Curriculum Performance Campaign

I was asked to create a performance campaign on the topic of my choosing. I focused on an initiative to decolonize & Indigenize Ontario’s curriculum.

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Database Subject Matter Expert: Davide De Simone

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I was asked to develop performance interventions by producing a detailed needs assessment and high-level design plan for decolonizing & Indigenizing the Ontario curriculum. From the design plan, I selected one intervention to develop draft materials and evaluation documents for.

I chose to focus on the resource portal as it involves all performers at every level and is crucial to achieving the desired performance. The current curriculum documents are minimal and not specific for local communities. Additional resources are scarce and involve following external links from a poorly designed intranet or searching external websites. The portal will be an intuitive central repository for high-quality, approved resources that are relevant for the local communities.


I was able to apply my research and project development skills throughout this project. As a Research Assistant and Quality Assurance Manager, I was responsible for assessing complex problems and developing strategies to tackle them. I was also able to draw on skills developed from other courses. Fundamentals of Instructional Design taught me how to conduct a thorough needs assessment and create evaluation plans. Introduction to Digital Media and Designing and Developing Interactive Instruction provided me with visual design and user experience skills that I applied to designing my roadmap and resource portal intervention.  

This course, Fundamentals of Human Performance Technology, allowed me to enhance and develop a further skill set. Through the performance needs assessment, I gained tools and knowledge to analyze the problem from a systematic perspective. It pushed me to investigate how to evaluate non-instructional interventions. The high-level design challenged my visual design skills to create an overarching picture of the interventions, performers, objectives, and the relationships between them. It taught me how to best summarize a performance campaign plan to present to stakeholders. The detailed design forced me to revaluate my summative evaluation plan and further discover new methods for evaluating non-instructional interventions.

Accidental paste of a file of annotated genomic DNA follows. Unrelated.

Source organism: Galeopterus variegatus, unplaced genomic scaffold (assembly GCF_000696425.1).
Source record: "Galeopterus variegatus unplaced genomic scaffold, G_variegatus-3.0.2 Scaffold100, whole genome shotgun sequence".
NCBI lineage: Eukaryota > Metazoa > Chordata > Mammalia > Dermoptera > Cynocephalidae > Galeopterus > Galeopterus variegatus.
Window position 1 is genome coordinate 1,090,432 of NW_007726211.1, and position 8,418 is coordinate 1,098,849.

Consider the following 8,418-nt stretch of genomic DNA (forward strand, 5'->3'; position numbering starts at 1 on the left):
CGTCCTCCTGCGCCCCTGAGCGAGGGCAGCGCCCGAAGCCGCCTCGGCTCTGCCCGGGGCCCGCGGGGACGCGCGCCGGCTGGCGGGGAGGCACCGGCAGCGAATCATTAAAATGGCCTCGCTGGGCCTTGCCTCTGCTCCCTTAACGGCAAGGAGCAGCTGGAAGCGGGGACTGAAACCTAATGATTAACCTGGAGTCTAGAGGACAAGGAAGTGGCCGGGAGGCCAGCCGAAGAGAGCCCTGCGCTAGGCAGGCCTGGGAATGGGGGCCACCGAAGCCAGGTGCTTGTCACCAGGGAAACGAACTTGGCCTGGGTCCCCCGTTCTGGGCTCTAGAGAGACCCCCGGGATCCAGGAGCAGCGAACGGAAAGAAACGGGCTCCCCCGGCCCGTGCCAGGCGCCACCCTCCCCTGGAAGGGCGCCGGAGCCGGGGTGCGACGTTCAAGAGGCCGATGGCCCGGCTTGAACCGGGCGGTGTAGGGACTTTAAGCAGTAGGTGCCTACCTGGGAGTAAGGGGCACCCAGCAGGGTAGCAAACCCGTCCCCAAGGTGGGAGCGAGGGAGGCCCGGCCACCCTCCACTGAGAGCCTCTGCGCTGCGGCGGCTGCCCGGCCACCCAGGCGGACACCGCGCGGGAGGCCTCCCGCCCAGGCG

From the projects, I learned my research, attention to detail, and design skills are strengths for developing performance improvement campaigns. I also learned that evaluation is an area I need to focus on and further develop. Evaluating instructional interventions is relatively straight forward but non-instructional interventions are more challenging. Especially during the needs assessment phase when the focus should not be on specific interventions. I plan to enroll in the Evaluation in Education and Training course next semester however, I expect that I will need to seek out additional opportunities to develop more competency in evaluation of non-instructional interventions.

Another large challenge from this project was feeling unsure if it was my place to tackle Indigenizing the curriculum. As a white woman, I constantly second guessed whether I had picked an appropriate topic – especially since I didn’t reach out to indigenous people. Outside of school, I would have done that and created a collaboration from the outset. I went to a few events on campus that reassured me this was something I could tackle as it should not be up to indigenous people to fix our colonial practices. However, one sentence Iako’tsi:rareh Amanda Lickers (2020) stated stuck in my brain: “Nothing about us, without us”. I hope my project would be viewed as appropriate to complete by myself.

My main takeaway from this project is to trust my instincts. I found the lack of instructions compared to Fundamentals of Instructional Design to be challenging. In the other course, I knew exactly what was expected and had templates and examples to follow. In this course, I questioned if I was meeting expectations for what these documents should look like. After receiving feedback for each assignment, I felt more confident I knew what to produce.

I enjoyed targeting the systemic issues in an organization, rather than developing training and would like to eventually work in a human performance context. To continue to develop my skills, I will seek out opportunities at work and externally, and search for more complex and detailed case studies.


Lickers, Iako’tsi:rareh A. (2020, February 5). Indigenous solidarity: Best practices [Workshop]. First voices week: Wake up! Re-storytelling the land, Concordia University, Montreal, QC.

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